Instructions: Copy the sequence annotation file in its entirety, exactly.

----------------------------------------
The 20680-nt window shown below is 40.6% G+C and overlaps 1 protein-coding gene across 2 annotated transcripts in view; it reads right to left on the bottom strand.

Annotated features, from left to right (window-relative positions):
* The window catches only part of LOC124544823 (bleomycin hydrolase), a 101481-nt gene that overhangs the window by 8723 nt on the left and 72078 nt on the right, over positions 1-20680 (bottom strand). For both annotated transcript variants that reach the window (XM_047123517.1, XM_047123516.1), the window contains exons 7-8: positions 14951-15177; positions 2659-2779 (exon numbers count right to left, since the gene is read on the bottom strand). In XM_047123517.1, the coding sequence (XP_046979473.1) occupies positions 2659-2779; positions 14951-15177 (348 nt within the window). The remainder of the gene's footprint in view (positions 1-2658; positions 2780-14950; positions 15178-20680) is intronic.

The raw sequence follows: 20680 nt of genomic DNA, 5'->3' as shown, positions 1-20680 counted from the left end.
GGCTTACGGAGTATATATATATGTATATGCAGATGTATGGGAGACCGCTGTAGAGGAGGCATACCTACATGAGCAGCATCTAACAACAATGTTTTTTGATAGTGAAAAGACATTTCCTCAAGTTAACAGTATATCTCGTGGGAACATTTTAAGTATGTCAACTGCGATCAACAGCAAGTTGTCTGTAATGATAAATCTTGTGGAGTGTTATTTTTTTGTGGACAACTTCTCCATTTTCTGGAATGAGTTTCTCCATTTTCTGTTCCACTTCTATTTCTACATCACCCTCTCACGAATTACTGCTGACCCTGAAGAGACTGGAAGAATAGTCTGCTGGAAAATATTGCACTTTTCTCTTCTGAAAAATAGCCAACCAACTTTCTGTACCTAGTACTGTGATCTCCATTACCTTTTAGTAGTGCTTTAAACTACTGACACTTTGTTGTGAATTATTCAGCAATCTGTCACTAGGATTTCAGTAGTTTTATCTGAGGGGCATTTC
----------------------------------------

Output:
The 20680-nt window shown below is 40.6% G+C and overlaps 1 protein-coding gene across 2 annotated transcripts in view; it reads right to left on the bottom strand.

Annotated features, from left to right (window-relative positions):
* The window catches only part of LOC124544823 (bleomycin hydrolase), a 101481-nt gene that overhangs the window by 8723 nt on the left and 72078 nt on the right, over positions 1-20680 (bottom strand). For both annotated transcript variants that reach the window (XM_047123517.1, XM_047123516.1), the window contains exons 7-8: positions 14951-15177; positions 2659-2779 (exon numbers count right to left, since the gene is read on the bottom strand). In XM_047123517.1, the coding sequence (XP_046979473.1) occupies positions 2659-2779; positions 14951-15177 (348 nt within the window). The remainder of the gene's footprint in view (positions 1-2658; positions 2780-14950; positions 15178-20680) is intronic.

The raw sequence follows: 20680 nt of genomic DNA, 5'->3' as shown, positions 1-20680 counted from the left end.
GGCTTACGGAGTATATATATATGTATATGCAGATGTATGGGAGACCGCTGTAGAGGAGGCATACCTACATGAGCAGCATCTAACAACAATGTTTTTTGATAGTGAAAAGACATTTCCTCAAGTTAACAGTATATCTCGTGGGAACATTTTAAGTATGTCAACTGCGATCAACAGCAAGTTGTCTGTAATGATAAATCTTGTGGAGTGTTATTTTTTTGTGGACAACTTCTCCATTTTCTGGAATGAGTTTCTCCATTTTCTGTTCCACTTCTATTTCTACATCACCCTCTCACGAATTACTGCTGACCCTGAAGAGACTGGAAGAATAGTCTGCTGGAAAATATTGCACTTTTCTCTTCTGAAAAATAGCCAACCAACTTTCTGTACCTAGTACTGTGATCTCCATTACCTTTTAGTAGTGCTTTAAACTACTGACACTTTGTTGTGAATTATTCAGCAATCTGTCACTAGGATTTCAGTAGTTTTATCTGAGGGGCATTTC